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  • "...and they began to practise such jumps in case they got in a similar situation." There's so much to wonder about in that statement. Couldn't they just not jump? Would they remember to tie the vines first? Did the women also have to practice? I can't go on, it's exhausting.

    February 18, 2007

  • The Bunlap people perform an ancient ritual called Gkol, in which men tie vines to their ankles and jump headfirst from platforms jutting out from a tower. The jumper's fall is broken by the vines, the other end of which is tied to the tower. A sloping surface of softened earth at the base of the tower provides some protection from injury in case of a broken vine, a vine of incorrect length, or a poor jump. Gkol inspired the modern sport of bungee jumping, though the vines used are far less elastic than bungee cords, and the Gkol jumper does not bounce up at the end of the fall. The Gkol legend says that in the village Bunlap a man called Tamalie had a quarrel with his wife and she ran away and climbed a banyan tree, (which some recall as line in an old and admired song) where she wrapped her ankles with liana vines. When Tamalie came up to her, the woman jumped from the tree and so did her husband not knowing what had his wife done. He died but the woman survived. The men of Bunlap were very impressed by this performance and they began to practise such jumps in case they got in a similar situation. This practice transformed into a ritual for rich yam harvest and also for proving manhood.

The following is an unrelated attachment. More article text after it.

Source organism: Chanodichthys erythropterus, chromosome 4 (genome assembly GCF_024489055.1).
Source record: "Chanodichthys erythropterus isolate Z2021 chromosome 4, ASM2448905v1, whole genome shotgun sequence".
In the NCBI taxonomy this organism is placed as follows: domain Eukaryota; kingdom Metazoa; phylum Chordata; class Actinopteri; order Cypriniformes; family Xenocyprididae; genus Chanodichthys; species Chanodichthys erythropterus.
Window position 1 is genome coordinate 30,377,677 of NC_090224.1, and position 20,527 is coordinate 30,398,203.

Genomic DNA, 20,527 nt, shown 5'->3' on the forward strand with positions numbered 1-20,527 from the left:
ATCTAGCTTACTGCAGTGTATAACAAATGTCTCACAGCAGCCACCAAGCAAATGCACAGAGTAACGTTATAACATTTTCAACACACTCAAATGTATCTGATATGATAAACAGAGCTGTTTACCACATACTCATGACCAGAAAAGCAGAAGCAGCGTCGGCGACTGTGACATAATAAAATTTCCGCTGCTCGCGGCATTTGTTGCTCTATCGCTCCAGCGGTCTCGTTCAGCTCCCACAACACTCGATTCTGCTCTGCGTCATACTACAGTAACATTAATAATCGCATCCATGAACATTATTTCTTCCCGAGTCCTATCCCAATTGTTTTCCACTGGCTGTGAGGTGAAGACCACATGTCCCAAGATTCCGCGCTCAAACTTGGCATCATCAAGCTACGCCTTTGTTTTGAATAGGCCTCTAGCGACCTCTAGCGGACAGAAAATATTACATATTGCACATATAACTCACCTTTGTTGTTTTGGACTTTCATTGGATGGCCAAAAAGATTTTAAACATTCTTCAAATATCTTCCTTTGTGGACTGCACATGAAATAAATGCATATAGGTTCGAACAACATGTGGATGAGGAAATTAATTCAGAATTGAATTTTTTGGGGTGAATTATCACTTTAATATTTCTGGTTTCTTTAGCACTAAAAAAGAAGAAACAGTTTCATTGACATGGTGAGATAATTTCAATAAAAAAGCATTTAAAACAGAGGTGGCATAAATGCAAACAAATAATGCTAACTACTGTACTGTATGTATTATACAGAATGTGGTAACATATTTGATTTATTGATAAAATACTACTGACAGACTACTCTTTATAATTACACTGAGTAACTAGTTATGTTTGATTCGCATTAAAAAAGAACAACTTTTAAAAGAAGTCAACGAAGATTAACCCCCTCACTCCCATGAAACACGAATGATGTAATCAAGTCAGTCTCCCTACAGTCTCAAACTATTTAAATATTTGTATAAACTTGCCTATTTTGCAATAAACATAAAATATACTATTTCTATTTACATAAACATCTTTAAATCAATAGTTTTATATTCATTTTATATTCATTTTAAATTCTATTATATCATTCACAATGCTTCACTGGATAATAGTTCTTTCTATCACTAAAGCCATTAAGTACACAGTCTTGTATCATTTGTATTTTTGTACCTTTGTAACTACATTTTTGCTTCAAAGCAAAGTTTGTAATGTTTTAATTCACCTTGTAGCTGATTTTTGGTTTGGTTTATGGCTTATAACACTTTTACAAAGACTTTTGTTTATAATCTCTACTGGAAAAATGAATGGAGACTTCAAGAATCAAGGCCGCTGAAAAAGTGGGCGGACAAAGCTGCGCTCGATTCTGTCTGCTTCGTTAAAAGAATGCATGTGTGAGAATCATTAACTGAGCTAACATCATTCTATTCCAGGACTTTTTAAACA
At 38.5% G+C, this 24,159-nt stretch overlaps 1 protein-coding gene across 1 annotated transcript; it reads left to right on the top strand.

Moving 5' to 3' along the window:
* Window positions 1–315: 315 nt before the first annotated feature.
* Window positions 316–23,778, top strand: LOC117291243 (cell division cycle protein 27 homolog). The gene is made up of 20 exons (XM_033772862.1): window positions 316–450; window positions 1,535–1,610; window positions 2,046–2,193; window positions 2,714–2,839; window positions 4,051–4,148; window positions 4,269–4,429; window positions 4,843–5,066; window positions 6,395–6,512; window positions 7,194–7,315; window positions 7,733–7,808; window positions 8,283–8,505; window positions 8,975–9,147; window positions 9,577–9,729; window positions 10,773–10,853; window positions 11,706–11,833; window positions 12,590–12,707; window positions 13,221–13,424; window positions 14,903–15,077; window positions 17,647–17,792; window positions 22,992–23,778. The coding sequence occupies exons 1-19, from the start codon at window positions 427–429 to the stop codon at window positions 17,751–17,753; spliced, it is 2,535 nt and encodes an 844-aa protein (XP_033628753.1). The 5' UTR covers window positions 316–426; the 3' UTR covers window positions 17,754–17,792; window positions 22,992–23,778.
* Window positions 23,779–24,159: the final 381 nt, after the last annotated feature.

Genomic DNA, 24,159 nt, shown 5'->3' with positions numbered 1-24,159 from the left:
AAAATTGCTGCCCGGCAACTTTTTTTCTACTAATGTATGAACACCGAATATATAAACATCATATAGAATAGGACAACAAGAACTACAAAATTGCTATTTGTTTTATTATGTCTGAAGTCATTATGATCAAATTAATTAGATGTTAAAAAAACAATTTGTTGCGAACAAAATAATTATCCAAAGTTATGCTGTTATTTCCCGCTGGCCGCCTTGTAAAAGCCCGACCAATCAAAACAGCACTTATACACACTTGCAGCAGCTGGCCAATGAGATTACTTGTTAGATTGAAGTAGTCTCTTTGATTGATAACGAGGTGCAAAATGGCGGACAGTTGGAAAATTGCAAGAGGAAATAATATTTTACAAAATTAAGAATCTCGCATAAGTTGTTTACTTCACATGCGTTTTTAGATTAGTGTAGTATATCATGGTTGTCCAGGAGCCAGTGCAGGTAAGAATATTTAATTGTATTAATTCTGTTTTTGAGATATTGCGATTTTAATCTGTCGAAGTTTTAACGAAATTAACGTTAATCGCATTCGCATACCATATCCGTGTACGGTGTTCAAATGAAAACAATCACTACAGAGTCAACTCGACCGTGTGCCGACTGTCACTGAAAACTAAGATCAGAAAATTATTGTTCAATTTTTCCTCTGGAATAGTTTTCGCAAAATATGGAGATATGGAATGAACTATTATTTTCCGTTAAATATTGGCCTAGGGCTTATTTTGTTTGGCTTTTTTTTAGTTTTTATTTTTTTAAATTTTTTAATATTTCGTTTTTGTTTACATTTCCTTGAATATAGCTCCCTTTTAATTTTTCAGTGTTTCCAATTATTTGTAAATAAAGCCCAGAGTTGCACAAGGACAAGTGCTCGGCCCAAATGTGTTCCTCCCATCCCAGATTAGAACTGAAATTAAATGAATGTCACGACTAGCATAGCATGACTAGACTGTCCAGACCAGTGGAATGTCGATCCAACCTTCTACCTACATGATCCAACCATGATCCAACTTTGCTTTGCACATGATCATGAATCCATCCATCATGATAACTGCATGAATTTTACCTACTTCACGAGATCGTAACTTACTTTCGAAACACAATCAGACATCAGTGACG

February 18, 2007